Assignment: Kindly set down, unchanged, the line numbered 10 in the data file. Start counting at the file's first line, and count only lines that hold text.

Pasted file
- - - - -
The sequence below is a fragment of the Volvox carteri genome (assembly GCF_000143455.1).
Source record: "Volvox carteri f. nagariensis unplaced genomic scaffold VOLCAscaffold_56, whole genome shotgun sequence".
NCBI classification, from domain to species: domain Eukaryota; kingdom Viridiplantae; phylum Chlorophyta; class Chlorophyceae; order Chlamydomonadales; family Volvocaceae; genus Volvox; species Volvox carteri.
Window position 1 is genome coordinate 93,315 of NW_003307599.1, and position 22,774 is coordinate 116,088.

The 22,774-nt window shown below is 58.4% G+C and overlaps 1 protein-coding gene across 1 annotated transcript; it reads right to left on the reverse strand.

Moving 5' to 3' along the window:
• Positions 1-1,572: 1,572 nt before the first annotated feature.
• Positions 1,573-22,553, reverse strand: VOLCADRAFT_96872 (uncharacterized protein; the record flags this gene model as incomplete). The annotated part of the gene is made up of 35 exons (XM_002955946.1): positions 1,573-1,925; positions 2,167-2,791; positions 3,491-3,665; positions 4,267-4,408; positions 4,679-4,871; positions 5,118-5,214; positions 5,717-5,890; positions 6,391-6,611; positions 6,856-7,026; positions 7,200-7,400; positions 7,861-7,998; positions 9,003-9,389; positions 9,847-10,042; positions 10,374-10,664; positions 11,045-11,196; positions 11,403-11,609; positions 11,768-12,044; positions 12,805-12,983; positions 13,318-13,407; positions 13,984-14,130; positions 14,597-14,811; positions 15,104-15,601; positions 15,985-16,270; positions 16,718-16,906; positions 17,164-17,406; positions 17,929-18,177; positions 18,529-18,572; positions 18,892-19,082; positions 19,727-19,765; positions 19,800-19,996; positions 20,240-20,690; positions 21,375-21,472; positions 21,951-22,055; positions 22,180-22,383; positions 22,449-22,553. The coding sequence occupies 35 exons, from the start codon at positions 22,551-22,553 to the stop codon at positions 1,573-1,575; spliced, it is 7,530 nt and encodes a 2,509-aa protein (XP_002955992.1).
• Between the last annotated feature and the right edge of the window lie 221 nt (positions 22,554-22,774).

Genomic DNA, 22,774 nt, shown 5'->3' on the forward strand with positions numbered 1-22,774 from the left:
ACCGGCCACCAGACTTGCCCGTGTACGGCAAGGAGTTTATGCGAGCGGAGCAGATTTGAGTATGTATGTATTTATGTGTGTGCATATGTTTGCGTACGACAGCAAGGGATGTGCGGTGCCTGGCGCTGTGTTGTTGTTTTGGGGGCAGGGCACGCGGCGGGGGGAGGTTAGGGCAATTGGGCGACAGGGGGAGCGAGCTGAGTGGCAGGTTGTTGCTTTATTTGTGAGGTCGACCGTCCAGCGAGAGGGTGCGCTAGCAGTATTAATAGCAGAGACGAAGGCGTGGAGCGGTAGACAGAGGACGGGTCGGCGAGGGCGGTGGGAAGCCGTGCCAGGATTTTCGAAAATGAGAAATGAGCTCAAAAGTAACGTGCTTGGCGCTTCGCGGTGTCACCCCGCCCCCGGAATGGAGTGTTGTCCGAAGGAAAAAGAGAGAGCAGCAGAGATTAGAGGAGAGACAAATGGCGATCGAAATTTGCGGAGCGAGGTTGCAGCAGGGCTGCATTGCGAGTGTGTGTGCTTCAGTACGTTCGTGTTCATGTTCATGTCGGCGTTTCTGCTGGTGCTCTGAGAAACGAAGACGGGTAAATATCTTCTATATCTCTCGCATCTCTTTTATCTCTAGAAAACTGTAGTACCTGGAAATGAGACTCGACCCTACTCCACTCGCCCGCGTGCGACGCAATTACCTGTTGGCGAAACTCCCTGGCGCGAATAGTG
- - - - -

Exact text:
Genomic DNA, 22,774 nt, shown 5'->3' on the forward strand with positions numbered 1-22,774 from the left: